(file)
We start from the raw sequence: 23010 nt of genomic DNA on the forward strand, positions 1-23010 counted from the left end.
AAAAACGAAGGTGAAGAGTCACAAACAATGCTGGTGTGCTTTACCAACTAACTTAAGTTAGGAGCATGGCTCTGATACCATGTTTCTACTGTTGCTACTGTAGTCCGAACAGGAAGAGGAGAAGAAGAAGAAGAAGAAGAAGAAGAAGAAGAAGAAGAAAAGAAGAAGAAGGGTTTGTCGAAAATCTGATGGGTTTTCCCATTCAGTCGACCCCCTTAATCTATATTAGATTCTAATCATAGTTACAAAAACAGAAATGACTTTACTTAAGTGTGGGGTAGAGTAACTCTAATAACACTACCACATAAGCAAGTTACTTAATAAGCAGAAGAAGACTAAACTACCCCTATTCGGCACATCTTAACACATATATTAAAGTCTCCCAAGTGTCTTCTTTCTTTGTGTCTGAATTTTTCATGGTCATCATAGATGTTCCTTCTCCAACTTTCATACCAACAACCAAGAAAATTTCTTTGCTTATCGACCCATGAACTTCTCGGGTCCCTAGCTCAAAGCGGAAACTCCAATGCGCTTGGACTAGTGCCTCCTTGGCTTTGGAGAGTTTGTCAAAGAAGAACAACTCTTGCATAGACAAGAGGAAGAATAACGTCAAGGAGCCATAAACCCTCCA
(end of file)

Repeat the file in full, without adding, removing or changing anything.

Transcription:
We start from the raw sequence: 23010 nt of genomic DNA on the forward strand, positions 1-23010 counted from the left end.
AAAAACGAAGGTGAAGAGTCACAAACAATGCTGGTGTGCTTTACCAACTAACTTAAGTTAGGAGCATGGCTCTGATACCATGTTTCTACTGTTGCTACTGTAGTCCGAACAGGAAGAGGAGAAGAAGAAGAAGAAGAAGAAGAAGAAGAAGAAGAAGAAAAGAAGAAGAAGGGTTTGTCGAAAATCTGATGGGTTTTCCCATTCAGTCGACCCCCTTAATCTATATTAGATTCTAATCATAGTTACAAAAACAGAAATGACTTTACTTAAGTGTGGGGTAGAGTAACTCTAATAACACTACCACATAAGCAAGTTACTTAATAAGCAGAAGAAGACTAAACTACCCCTATTCGGCACATCTTAACACATATATTAAAGTCTCCCAAGTGTCTTCTTTCTTTGTGTCTGAATTTTTCATGGTCATCATAGATGTTCCTTCTCCAACTTTCATACCAACAACCAAGAAAATTTCTTTGCTTATCGACCCATGAACTTCTCGGGTCCCTAGCTCAAAGCGGAAACTCCAATGCGCTTGGACTAGTGCCTCCTTGGCTTTGGAGAGTTTGTCAAAGAAGAACAACTCTTGCATAGACAAGAGGAAGAATAACGTCAAGGAGCCATAAACCCTCCA